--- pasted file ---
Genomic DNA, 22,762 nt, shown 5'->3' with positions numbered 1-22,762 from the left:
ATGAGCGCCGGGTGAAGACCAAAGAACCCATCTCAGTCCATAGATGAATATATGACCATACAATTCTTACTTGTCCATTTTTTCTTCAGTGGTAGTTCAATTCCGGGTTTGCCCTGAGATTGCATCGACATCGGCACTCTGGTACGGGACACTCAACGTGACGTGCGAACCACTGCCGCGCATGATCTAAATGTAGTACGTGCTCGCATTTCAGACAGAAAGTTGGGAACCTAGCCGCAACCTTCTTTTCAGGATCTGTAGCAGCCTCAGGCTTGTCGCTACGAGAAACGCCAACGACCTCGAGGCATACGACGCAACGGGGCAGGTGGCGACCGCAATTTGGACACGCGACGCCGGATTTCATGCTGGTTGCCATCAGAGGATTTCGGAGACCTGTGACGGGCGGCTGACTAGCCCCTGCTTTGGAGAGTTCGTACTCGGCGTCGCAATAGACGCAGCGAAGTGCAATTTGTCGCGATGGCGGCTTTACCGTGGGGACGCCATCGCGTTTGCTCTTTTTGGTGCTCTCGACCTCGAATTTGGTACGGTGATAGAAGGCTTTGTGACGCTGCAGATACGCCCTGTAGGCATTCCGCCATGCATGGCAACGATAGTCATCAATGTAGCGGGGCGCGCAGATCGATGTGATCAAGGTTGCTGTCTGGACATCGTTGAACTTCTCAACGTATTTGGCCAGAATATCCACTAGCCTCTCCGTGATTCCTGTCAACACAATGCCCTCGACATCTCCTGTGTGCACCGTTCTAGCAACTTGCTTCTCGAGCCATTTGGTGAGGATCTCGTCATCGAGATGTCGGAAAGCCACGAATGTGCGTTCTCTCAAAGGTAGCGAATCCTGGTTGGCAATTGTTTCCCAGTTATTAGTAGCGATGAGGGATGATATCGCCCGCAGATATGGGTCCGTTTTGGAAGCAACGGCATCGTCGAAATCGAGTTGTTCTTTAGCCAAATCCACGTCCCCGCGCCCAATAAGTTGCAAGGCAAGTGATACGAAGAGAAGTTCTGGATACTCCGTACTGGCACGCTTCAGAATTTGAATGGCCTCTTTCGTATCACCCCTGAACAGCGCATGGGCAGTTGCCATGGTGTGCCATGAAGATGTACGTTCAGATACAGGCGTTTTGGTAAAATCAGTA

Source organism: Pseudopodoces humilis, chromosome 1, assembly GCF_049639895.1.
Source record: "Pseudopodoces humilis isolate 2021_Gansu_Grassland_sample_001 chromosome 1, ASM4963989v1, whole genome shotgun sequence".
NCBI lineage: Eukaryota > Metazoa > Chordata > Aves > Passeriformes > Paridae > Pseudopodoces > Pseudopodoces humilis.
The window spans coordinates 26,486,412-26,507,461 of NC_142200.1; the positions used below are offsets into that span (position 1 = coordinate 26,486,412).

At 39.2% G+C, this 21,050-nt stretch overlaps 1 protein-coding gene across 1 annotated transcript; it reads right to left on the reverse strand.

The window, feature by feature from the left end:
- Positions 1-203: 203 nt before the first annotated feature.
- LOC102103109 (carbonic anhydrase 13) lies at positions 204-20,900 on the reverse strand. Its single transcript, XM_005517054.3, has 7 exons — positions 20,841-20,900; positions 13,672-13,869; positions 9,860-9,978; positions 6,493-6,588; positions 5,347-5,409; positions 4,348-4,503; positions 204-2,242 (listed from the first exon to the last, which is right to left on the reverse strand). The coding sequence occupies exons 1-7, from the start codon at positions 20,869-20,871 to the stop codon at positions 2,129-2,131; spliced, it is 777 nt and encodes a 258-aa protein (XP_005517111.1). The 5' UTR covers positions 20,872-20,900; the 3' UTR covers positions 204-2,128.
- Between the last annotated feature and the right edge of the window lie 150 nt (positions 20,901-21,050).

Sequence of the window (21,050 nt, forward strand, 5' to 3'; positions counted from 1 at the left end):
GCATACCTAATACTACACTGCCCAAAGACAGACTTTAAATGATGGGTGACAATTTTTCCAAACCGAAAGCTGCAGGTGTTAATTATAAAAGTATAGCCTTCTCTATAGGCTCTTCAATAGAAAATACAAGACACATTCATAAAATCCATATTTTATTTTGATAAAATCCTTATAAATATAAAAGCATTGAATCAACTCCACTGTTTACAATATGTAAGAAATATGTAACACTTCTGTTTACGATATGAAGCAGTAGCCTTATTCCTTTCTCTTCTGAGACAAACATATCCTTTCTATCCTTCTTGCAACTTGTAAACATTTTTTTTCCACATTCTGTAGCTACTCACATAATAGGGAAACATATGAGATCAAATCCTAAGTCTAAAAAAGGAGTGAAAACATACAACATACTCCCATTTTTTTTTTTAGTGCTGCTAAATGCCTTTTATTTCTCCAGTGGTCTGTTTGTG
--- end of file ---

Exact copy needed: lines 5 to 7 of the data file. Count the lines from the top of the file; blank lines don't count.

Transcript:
NCBI lineage: Eukaryota > Metazoa > Chordata > Aves > Passeriformes > Paridae > Pseudopodoces > Pseudopodoces humilis.
The window spans coordinates 26,486,412-26,507,461 of NC_142200.1; the positions used below are offsets into that span (position 1 = coordinate 26,486,412).

At 39.2% G+C, this 21,050-nt stretch overlaps 1 protein-coding gene across 1 annotated transcript; it reads right to left on the reverse strand.